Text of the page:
Order (or just read more about) Mac OS X Hacks from Amazon.com
Here we have a rather well done little book that I wasn't going to bother to review because I assumed that it was just a boring collection of the same old tired hacks one can find on dozens of web pages. The very idea of even opening such a book made me tired, bored, uninterested. I just didn't think I could even bear to read it, never mind review it.
Once again, I was wrong.
The first thing I liked about this is something we are starting to see more frequently: some use of color in the text. Photos and screen shots are still black and white (still too expensive to do that much yet), but section headings are nicely set off in purple. Such a small thing, and probably something that will become very common soon, but it enhanced my reading experience.
If this really was the boring collection of so called hints I thought it was, the purple text effect wouldn't have been enough to keep me going. But I did keep going. Yes, a lot of it was stuff I already knew, and some of it (the movie editing, for example) is stuff I have no real interest in. But all of it is practical: there's none of the silly "turn your scroll bars into cartoon characters" kind of nonsense. The authors obviously use their Macs to do real work, and the tips and hacks reflect that. Would you expect to find instructions and examples of using MySQL and PostgeSQL? This has those. It also has instructions for using a Bluetooth enabled phone as a modem, and enough other esoteric hacks that you'll surely find more than enough value for your money.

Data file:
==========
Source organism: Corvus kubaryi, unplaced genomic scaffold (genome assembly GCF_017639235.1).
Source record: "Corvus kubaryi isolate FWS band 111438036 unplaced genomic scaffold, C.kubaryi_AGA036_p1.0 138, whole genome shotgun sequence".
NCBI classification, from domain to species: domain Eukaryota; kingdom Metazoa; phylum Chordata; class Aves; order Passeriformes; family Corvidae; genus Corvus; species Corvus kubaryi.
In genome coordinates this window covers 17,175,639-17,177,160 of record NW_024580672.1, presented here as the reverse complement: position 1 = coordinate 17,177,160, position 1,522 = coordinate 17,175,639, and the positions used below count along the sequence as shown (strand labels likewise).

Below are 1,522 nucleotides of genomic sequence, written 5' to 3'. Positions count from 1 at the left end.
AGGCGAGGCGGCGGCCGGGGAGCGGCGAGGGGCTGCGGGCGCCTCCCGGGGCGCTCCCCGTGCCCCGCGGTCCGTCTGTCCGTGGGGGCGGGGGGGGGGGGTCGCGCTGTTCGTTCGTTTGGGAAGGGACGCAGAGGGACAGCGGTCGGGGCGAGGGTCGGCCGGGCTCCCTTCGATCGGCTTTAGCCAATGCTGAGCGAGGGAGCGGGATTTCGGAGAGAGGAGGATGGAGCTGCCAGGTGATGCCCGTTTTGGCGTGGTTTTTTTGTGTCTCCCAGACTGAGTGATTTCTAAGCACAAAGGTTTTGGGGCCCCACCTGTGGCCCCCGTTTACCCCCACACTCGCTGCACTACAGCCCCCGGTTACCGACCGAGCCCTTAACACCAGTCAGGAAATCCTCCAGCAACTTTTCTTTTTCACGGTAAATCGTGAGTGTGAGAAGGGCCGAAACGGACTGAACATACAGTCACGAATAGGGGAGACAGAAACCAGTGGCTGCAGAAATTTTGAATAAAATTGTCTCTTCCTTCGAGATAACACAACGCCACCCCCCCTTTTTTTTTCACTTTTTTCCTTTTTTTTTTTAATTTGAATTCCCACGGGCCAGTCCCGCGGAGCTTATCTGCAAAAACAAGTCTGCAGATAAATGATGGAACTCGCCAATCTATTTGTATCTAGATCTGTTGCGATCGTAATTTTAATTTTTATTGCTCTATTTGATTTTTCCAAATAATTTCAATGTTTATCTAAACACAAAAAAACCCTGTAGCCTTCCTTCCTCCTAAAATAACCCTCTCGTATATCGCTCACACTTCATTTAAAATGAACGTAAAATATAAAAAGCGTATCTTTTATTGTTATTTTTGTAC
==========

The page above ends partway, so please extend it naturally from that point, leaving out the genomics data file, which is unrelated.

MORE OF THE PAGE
Interestingly, I couldn't find a single thing I disagreed with either. Every time I thought that a little carelessness had crept in, the next paragraph gave the very caveat that had bothered me.
Nicely done. That's almost always true of O'Reilly books, but it still needs to be said.
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More Articles by Tony Lawrence © 2011-04-30 Tony Lawrence
FORTRAN's tragic fate has been its wide acceptance, mentally chaining thousands and thousands of programmers to our past mistakes. (Edsger W. Dijkstra)